Acknowledgments

The first version of this website treating Bernard Lonergan’s Functional Macroeconomic Dynamics has been composed without the benefit of peers’ helpful suggestions. However, the authors did consult carefully and benefit greatly from certain printed works of Philip McShane and Peter Burley, and from the Editors’ Introductions of both CWL 15 and CWL 21.  So, appreciation is expressed below to the individuals involved for their excellent authorship and commentary on behalf of all who would seek to understand and implement the new Functional Macroeconomic Dynamics.

Philip McShane

Philip McShane understands Lonergan’s Functional Macroeconomic Dynamics better than anyone else alive. In books, lectures, conversation, and website Philip McShane has notified the world of this new paradigm, and new standard model, in macroeconomics. In 1980, in Lonergan’s Challenge to the University and the Economy,[1] he placed functional economics in its historical context and spoke clearly of its scientific significance.

When I first battled with his 1944 typescript in the 1970’s I recall expressing my wonder….that “Lonergan had gone, in economics, from Tycho Brahe to Laplace.” [Philip McShane, http://www.philipmcshane.org Fusion 9, page 1]

With a background in mathematics, theoretical physics, and philosophy, McShane, far more than anyone else, had the intellectual chops to compare functional macroeconomics with the most up-to-date neo-classical and Keynesian economics and to judge the significance and the revolutionary nature of Lonergan’s achievement. He was chosen to be the Editor of CWL 21; and his arrangement of the book and his comments as Editor demonstrate his thorough understanding of Functional Macroeconomic Dynamics.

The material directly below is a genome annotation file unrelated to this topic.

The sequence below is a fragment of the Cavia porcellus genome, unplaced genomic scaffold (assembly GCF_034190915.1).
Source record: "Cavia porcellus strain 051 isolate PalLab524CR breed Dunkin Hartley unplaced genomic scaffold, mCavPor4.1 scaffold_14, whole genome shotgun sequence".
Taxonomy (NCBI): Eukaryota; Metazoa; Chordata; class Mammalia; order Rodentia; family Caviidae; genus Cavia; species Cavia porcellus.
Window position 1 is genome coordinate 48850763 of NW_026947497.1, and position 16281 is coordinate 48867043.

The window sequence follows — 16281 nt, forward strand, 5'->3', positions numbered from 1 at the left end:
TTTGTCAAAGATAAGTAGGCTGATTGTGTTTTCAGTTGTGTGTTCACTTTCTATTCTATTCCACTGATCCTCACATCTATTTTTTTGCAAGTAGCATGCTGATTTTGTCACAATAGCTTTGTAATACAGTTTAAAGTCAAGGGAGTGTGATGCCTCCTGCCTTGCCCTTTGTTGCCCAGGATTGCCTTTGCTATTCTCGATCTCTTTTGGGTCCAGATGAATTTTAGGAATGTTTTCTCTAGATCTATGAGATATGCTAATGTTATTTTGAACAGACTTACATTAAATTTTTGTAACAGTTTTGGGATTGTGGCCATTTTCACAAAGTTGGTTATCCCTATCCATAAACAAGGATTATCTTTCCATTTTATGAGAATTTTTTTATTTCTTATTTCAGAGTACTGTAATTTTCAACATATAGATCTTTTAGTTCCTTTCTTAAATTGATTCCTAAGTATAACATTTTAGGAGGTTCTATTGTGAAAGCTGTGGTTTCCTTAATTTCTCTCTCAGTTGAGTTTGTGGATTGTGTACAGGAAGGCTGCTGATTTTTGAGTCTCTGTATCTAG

Key phrases in McShane’s writings give clues to the depth of both his own thinking and the understanding required by others if they are to appreciate fully the revolutionary nature of scientific macroeconomics. To reach up to the mind of McShane is to reach up to the mind of Lonergan. Consider the stimulus to the reader of McShane’s commentaries on Lonergan’s economics. Here are a few:

Taking into account past and (expected) future values does not constitute the creative key transition to dynamics. Those familiar with elementary statics and dynamics will appreciate the shift in thinking involved in passing from equilibrium analysis…to an analysis where attention is focused on second-order differential equations, on d2θ/dt2, d2x/dt2, d2y/dt2, on a range of related forces, central, friction, whatever….. What is significant is the Leibnitz-Newtonian shift of context. [McShane 1980, 127]

Frish’s failure to develop a significant theory typifies the failure of economists who search for a dynamic heuristic. As well as a fundamental disorientation of approach there is also a tendency to shift to an inadequate level of abstraction with a premature introduction of boundary conditions in a determinate set of differential and difference equations. [McShane 1980, 114]

One might be reminded here of a parallel in hydrodynamics: if what is at issue is a general specification of the dynamics of free water waves, a premature introduction of general boundary conditions or worse, specific channel conditions, botches the analytic possibilities….the Robinson-Eatwell analysis is hampered by their building the economic priora quoad nos of profits, wages, prices, etc., into explanation, when in fact the priora quoad nos are last in analysis: they require explanation. [McShane 1980, 124]

A heuristic analysis of dJ/dt over the phases of the an economic expansion reveals cyclic fluctuations of the basic price spread which are reminiscent of cycles noted by Kitchin, Crum, and Juglar. [McShane 1980, 127-8]

Part Two (of CWL 21): Fragments … belongs almost entirely in what I call the Einsteinian context of Part Three, in contrast to the Newtonian achievement of Part One, (but Part Two) is still somewhat transitional in system and expression. So, for example, to take the central character in the drama, pure surplus income is there named systematic profits. [CWL 21, 325]

McShane has pointed out both the fundamental disorientations of academic macroeconomists and the features of a scientific, dynamic heuristic that is crucial for the understanding and implementation of Functional Macroeconomic Dynamics.

  1. Peter Burley